Sometimes signs are revelatory or just plain weird. Whilst composing this introduction in my head, I see a cyclist storming down the congested, sooty streets. Although his frame is crunched over the handlebars, I can spot his red and blue Superman T-shirt. Then marooned at a traffic light, I notice that the license plate ahead of me begins with the following three initials: “VJT”. Well, umm, signs do happen for a reason…

Vivek J. Tiwary is a surge of electricity. When I meet him at this year’s Fest For Beatles in Chicago, he’s seated at a table not far from fanatical fans leafing furiously through boxes of buttons and vintage posters. Even though Vivek is animatedly explaining the theme of his new book to a rapt guest, he glances over to let me know that I’m next and that he’s anxious to speak with me too. He has this remarkable ability to see everything at once, to be fully present, despite the clamouring of the crowd.

I attend his panel later and he offers to sign the deep black page of my collector’s copy with a thin silver Sharpie. First, smiling, he asks me to confirm the spelling of my name, for which I am grateful because not everyone bothers. His greeting includes a lyric from one of my favourite Beatles song, not surprisingly one which embraces Vivek’s optimistic attitude towards just about everything.

That said, Vivek is a very accomplished individual, but he is also incredibly mindful and appreciative of his strong familial connections. To that end, he credits his parent in his dedication: “My mother, Nandini Beharry Tiwary, always taught me not only to work hard in the present—but to study the past, find inspiration wherever you can, and carve your own future.”

Vivek’s CV is impressive. On Broadway, his productions, which include ‘The Addams Family’, Green Day’s ‘American Idiot’ and ‘A Raisin in the Sun’ have garnered 25 Tony Awards and 44 nominations. In interview with Pennyblackmusic, he takes us up to speed with plans to produce a brand new Broadway musical…

He is a Magna Cum Laude graduate of the Wharton School of Business, has a filmmaking certificate from The New York Film Academy and studied acting at the Susan Batson/Black Nexxus Acting Studio. A much sought-after public speaker, he frequently shares his insights with comic book/graphic novel and business aficionados.

He has won the coveted Eisner Award.

Although his vast music-industry accomplishments include launching and heading the Alternative Marketing Department at Mercury/Polygram Records, he currently heads the Tiwary Entertainment Group (www.tiwaryent.com) in his native New York City.

And for the last couple of decades, Vivek has devoted himself to deciphering and chronicling the unique and largely untold story of the unsung Beatles manager Brian Epstein. His crowning glory, ‘The Fifth Beatle: The Brian Epstein Story’, for which he travelled multiple times to Liverpool, has won multiple awards, including ‘The New York Times’ #1 best-selling graphic novel distinction.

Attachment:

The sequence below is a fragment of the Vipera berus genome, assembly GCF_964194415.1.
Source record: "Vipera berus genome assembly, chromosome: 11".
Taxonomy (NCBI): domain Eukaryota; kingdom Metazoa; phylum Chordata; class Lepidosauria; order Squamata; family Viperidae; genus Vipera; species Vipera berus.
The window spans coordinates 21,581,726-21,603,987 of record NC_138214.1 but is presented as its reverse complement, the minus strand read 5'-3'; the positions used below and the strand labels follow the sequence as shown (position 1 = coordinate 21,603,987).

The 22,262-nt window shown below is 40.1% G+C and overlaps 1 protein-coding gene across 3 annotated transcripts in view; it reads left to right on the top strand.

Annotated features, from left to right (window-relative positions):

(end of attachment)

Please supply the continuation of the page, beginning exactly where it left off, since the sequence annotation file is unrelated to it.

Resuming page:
But there is much to be discovered as well about this ‘Fifth Beatle’ author. Vivek J. Tiwary explains why the Brian Epstein legacy means so much to him, how a confused city kid with a rolled up comic book in his back pocket rose to become an acclaimed literary and business success story and why balance is the buzzword we must not ignore.


PB: How did you capture the Beatles’ dry wit, which was so charming, in the dialogue of ‘The Fifth Beatle’?

VT: Thanks for saying that I did that. I guess it was just a lot of research and attention to that goal. I am a huge Beatles fan and I’ve certainly for pleasure seen all of the movies and looked at a ton of the footage ,and so in addition to all of the basic stuff that one would do I guess I did go the extra mile to watch more obscure things and I spent a lot of time in Liverpool. A large chunk of the script was written there for expressly that reason, to be writing, to be soaking up the environment while actually constructing the words.

PB: And picking up the wonderful rhythm of the Liverpool dialect.

VT: And Liverpool is still very much like that, or at least parts of Liverpool. The folks who are there still have sort of that Liverpool wit and sarcasm. So, it was really just a matter of caring to do that and spending time. Even though I couldn’t spend time with the teenage Beatles, I could spend time with people from Liverpool who might have approximated that.

PB: In terms of your research, which was very extensive, did you experience any roadblocks along the way?

VT: I wouldn’t necessarily say that I experienced roadblocks - and this is going to sound very inspirational speech giving - but I don’t personally believe in roadblocks. I guess I’m fortunate enough to work on projects that I love so when you’re coming from that place. To me, anything that someone else might consider a roadblock just feels like a challenge, and more often than not, like a fun challenge.

The kind of things that might be considered roadblocks are certain people being suspicious of me or my motives or certain people not wanting to talk to me, and facts or details being difficult to research. In all of those cases, those seem like fun things to work on. If somebody is suspicious of my motives, I think if you spend a little time with me or listen to me talk you’ll realise that my heart is in the right place and this is a labour of love for me. I love talking about this so I look forward to making sure that that person knows how genuine I am. If there is some fact that is problematic in uncovering the truth behind, well, that’s kind of cool.

That’s what the whole process is about, right? It’s like uncovering those untold stories. I suppose one could think of that as frustrating. but, to me, unravelling the mystery is half the fun.

I definitely wouldn’t say that it was easy. It was incredibly difficult in large part because when I began this there weren’t these online resources we’re used to today. So, I didn’t really have a choice except to do interviews. That’s a time consuming and difficult-to-arrange process. So. it was definitely more often than not it wasn’t easy but I don’t know if there were anything I would consider a roadblock.

PB: More like forks in the road that led to other discoveries.

VT: Yeah.

PB: So, at what point did you find yourself really relating to Brian’s story rather than thinking of him as a business icon?

VT: It was pretty much as soon as I learned about his personal story. It doesn’t take long to get at least the very basics that he was gay, that he was Jewish, that he was from Liverpool, that he ran around saying he found a local band that were going to be bigger than Elvis.